Rubio: You know, presidents don't create jobs. Jobs are created by people that have access to money and they risk that money in pursuit of a great idea that they're willing to work for and I think a lot of the folks making public policy in this country don't believe that, don't get that, and, therefore, their policies don't reflect that.
Glenn: Okay. Good. I think that's a great answer. All right. So, Marco, you, Cuban American, you clearly don't hate people because they are different than you unless -- maybe I'm supposed to hate him. He's Cuban America. Should I hate him, because he's different than me?
Pat: Well --
Glenn: You understand immigration because your parents came here. Now, Cuba is a different story because you're fleeing oppression, etc., etc.
Glenn: The big issue that I predict is going to be happening during the fall election is going to be illegal immigration and the left is going to make it all about racism. I personally believe that the more immigrants, the better, as long as they're here legally, the more immigrants, the better. They are the ones that built this country. I've got to tell you, you go down to the Cuban American community and they understand freedom better than those who have lived here for 100 years with their families. They get it. And it is important to have people who want to come here because they will renew is but illegal immigration to me is different.
Glenn: Do you agree, disagree, and --
Rubio: I always tell Republicans, when I speak to Republican groups, I always say the Republican party has to be the prolegal immigration party, not simply the anti-illegal immigration party. There's nothing more destructive to legal immigration than illegal immigration. And let there be no mistake. We have a legal immigration system that's broken, but we can't fix this until we get a hold and a grip of this illegal immigration.
Glenn: So, what would you do -- what would you do, because this is what's going to happen, because they can't make that charge against you that it's racism, because I don't want people coming from, you know -- I come from German heritage. I don't even know -- 150 years ago. I don't want people coming from Germany that are here illegally.
Rubio: Right, right.
Glenn: How are you going to make this case or how should the Republicans or the tea party people make this case clearly so you can't be charged with racism?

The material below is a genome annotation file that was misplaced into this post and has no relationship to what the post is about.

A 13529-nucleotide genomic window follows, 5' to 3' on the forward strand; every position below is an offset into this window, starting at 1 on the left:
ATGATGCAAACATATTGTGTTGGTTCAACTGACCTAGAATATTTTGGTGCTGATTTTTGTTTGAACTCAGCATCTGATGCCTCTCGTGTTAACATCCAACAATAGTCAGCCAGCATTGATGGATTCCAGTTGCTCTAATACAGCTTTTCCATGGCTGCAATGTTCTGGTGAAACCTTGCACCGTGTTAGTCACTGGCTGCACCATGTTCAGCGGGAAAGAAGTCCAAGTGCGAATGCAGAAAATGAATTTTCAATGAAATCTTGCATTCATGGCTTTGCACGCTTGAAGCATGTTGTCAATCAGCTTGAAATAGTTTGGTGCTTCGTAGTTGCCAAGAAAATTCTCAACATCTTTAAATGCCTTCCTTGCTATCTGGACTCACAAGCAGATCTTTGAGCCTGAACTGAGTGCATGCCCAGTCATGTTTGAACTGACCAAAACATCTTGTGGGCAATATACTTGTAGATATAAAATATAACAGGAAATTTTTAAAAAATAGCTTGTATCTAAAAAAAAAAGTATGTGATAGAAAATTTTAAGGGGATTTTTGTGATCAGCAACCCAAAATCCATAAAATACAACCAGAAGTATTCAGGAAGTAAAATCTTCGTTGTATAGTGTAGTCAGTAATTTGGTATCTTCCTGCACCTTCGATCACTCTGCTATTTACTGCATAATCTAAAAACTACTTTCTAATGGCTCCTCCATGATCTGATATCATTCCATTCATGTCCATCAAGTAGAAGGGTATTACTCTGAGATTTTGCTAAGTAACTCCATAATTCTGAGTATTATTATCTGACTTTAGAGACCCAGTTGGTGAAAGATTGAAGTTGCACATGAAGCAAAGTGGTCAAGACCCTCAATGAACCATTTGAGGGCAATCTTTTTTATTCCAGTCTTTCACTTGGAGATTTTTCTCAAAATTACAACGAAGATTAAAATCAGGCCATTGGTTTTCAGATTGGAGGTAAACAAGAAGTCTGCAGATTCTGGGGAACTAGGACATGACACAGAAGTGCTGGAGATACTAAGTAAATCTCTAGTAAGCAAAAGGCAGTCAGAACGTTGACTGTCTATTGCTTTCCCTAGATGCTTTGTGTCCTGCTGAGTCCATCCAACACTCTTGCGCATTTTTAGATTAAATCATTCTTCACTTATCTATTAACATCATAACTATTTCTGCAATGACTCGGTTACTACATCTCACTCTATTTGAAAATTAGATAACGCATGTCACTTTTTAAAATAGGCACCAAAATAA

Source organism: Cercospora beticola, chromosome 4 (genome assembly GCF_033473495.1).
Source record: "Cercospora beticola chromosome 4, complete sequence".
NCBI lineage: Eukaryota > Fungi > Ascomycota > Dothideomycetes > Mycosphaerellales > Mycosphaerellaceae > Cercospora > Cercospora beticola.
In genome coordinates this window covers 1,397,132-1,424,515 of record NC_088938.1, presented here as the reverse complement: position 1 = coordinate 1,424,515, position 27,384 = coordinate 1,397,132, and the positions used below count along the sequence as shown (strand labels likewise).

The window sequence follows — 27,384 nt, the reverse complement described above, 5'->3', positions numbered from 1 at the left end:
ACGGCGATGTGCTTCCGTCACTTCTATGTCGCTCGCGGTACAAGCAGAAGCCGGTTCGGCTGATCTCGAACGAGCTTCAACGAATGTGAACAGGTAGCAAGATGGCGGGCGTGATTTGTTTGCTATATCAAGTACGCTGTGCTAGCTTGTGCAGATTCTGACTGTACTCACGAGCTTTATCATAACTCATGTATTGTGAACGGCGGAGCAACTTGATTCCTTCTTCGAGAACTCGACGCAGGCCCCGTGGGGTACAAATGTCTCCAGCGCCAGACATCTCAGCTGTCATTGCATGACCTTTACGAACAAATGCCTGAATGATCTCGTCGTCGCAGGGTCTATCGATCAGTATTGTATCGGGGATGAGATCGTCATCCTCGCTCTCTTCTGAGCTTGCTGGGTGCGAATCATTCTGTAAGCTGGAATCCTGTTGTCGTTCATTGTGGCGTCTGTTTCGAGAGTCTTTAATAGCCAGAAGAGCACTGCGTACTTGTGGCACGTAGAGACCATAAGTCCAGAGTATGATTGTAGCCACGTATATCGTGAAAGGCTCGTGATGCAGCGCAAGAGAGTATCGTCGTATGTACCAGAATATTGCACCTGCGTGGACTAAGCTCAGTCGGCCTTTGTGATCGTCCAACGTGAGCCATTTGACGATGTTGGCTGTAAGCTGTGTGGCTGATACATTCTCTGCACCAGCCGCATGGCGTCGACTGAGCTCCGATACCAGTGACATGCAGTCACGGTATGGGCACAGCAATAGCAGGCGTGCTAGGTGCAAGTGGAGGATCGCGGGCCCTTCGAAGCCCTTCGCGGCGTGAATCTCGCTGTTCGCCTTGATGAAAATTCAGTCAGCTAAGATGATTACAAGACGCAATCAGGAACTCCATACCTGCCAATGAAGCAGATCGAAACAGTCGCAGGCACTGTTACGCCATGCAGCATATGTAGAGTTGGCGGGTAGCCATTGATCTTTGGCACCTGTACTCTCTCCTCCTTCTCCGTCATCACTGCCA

Rubio: Well, first you need to make people understand this was an issue of rule of law. It's not an issue of -- as you said, it doesn't matter where you're coming from. It doesn't matter if you're coming from Canada, Mexico, whatever part of the world. We want immigration, particularly immigration that's a positive for America, but it has to be through organized and legal process that ensures that it's a net positive for us, not to mention the national security component of it. I think the first step is border security and, by the way, something many people don't realize is that border security is not enough because close to half of the folks in this country illegally entered legally and overstayed visas. So, we've got to get a hold of the visa program.
Glenn: No. We fixed that after 9-11.
Rubio: Well, the problem with the visa program is part of it is they're not being renewed because the system is so bureaucratic. Others never intended to go back and manipulated the system to stay here. So, you've got to show you're serious on the enforcement side, but you also need to deal with the demand side. The reality of it is that there are American employers that are knowingly hiring illegals. There are American employers that are looking the other way and don't want to know because as long as you can produce a document. Some sort of a verification system is essential.
Glenn: Marco Rubio, glad I spoke to you. Thank you, sir.